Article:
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In Peru Trade Vote, Senate Democrats Break With Base, Dismiss Widespread Public Opposition to More-of-the-Same Trade Policy and Join GOP to Vote for Another Bush NAFTA Expansion Pushed by Corporations

Dec. 4, 2007

In Peru Trade Vote, Senate Democrats Break With Base, Dismiss Widespread Public Opposition to More-of-the-Same Trade Policy and Join GOP to Vote for Another Bush NAFTA Expansion Pushed by Corporations

Seven of Nine Senate Freshmen Democrats Oppose Expanding NAFTA to Peru

Statement of Lori M. Wallach, Director of Public Citizen’s Global Trade Watch Division

Although not one U.S. labor, environmental, Latino, consumer, faith or family farm group supported the Peru free trade agreement (FTA), a majority of Senate Democrats today broke with their base, dismissed widespread public opposition to more-of-the-same trade policy and joined Republicans to deliver another Bush NAFTA expansion to the large corporations pushing this deal.

The debate in the Senate contrasts with that in the House of Representatives last month. There was little focus on the Peru NAFTA expansion deal in the Senate, but in the House an intense, multi-month debate resulted in a majority of House Democrats, including 12 of 18 House committee chairs, voting against the Peru pact and signaling that it is not an acceptable model for future trade agreements.

The breakdown of this vote vividly demonstrates two phenomena: the distance between most senators and the American public on trade issues, and the depth of the American public’s negative opinion about NAFTA-style trade deals. All but two of nine Democratic freshmen senators who recently campaigned extensively in their states opposed the Peru NAFTA expansion today. Most of the Democratic presidential candidates oppose it, including Sens. Joseph Biden of Delaware and Chris Dodd of Connecticut.

In contrast to most of the Democratic presidential candidates who oppose the Peru NAFTA expansion, Sens. Hillary Clinton of New York and Barack Obama of Illinois support it. Clinton and Obama’s support for the Peru FTA – after both opposed the 2005 Central American Free Trade Agreement (CAFTA), which contained identical provisions and now campaign against NAFTA in Iowa, should make voters wonder just what sort of trade policy Clinton and Obama really support. None of the senators running for president voted today, although all four have issued public statements taking positions on the Peru pact.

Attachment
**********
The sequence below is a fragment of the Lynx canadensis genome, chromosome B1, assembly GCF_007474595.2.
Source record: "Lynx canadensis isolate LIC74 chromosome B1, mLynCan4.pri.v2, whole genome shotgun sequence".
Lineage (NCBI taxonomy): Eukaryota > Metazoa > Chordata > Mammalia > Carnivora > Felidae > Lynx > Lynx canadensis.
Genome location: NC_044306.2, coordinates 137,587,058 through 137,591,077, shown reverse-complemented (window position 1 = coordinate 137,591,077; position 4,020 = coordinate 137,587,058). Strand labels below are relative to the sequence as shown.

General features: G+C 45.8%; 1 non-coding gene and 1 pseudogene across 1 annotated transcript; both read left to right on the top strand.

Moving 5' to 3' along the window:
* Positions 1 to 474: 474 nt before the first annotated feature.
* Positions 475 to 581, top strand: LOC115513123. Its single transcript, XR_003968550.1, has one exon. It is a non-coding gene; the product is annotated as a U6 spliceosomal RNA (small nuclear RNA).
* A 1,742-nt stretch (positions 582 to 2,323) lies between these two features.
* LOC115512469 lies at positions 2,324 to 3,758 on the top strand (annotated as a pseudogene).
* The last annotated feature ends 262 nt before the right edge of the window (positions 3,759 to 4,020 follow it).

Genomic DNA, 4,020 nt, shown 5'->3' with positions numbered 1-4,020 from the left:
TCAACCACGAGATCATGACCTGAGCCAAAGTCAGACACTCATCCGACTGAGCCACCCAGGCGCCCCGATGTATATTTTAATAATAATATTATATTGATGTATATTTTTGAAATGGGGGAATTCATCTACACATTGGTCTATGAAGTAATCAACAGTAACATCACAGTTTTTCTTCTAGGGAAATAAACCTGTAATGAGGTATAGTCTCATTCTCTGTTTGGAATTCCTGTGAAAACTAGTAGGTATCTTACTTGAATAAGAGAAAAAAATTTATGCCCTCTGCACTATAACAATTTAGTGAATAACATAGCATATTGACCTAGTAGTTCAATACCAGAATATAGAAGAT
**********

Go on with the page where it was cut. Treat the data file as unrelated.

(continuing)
Clinton’s support for the Peru FTA suggests that her recent call for “a time-out” on trade agreements apparently begins only after she votes for one more NAFTA-style agreement. The fact that Obama was the first Democratic presidential candidate to announce his support for the Peru NAFTA expansion two months ago makes his recent attacks on Clinton regarding NAFTA bizarre.

Neither Clinton nor Obama has made clear which of the objectionable NAFTA foreign investor privileges – imported food safety limits, service sector privatization and deregulation, “Buy America” bans and other provisions – would be eliminated in potential Clinton or Obama-negotiated agreements. Voters across the country who have suffered the real-life damage from NAFTA deserve to know how all this anti-NAFTA talk from Clinton and Obama would translate if either were elected president.

In key early primary states, Sen. Tom Harkin (D-Iowa) and both Iowa freshmen Democratic House members opposed the Peru NAFTA expansion, as did both New Hampshire Democratic House members.

That the Senate passed a NAFTA-style trade agreement by a wide margin is not unexpected, as even the highly controversial NAFTA had 61 in favor, including 27 Democrats, in 1994. The Morocco and Bahrain FTAs were passed by voice vote in 2004; 80 senators voted for the Australia FTA also in 2004; 83 voted for China permanent normal trade relations in 2000; the Singapore FTA in 2000 obtained 66 votes; and the Chile FTA got 65. In 2005, CAFTA, which obtained no votes from numerous prospective Democratic presidential candidates who had never before opposed a pact, was the closest Senate trade vote ever at 54-45.

The passage of the Peru FTA, which was overwhelmingly opposed in the United States and Peru, is bad foreign policy, bad domestic policy and egregiously bad politics. Both of Peru’s labor federations and its major indigenous people’s organization called on the U.S. Congress to oppose the deal based on the damage it is projected to cause Peru’s small farmers and environment.

The Peru NAFTA expansion replicates many of the CAFTA provisions that led most Democratic senators to oppose that pact. This includes: foreign investor privileges that create incentives for U.S. firms to move offshore and expose basic environmental, health, zoning and other laws to attack in foreign tribunals; bans on “Buy America” and anti-offshoring policies; limits on food import safety standards and inspection rates; and NAFTA-style agriculture rules that are projected to displace tens of thousands of Peru’s Andean farmers and thus increase coca production and immigration. The pact also contains terms that could subject Peru to compensation claims for reversing its unpopular Social Security privatization, the same system Democrats fought against at home.

Repeated polling shows that the American public, both Democrats and Republicans, have negative feelings about current U.S. trade policies and the effects on their lives. Democrats in 2006 gained a majority in Congress with scores of candidates winning in campaigns focused on changing the NAFTA trade model.

The message of the midterm elections was loud and clear: Voters want a new direction on trade. Congress’ public approval rating will not be helped by ignoring this call and passing another Bush NAFTA expansion.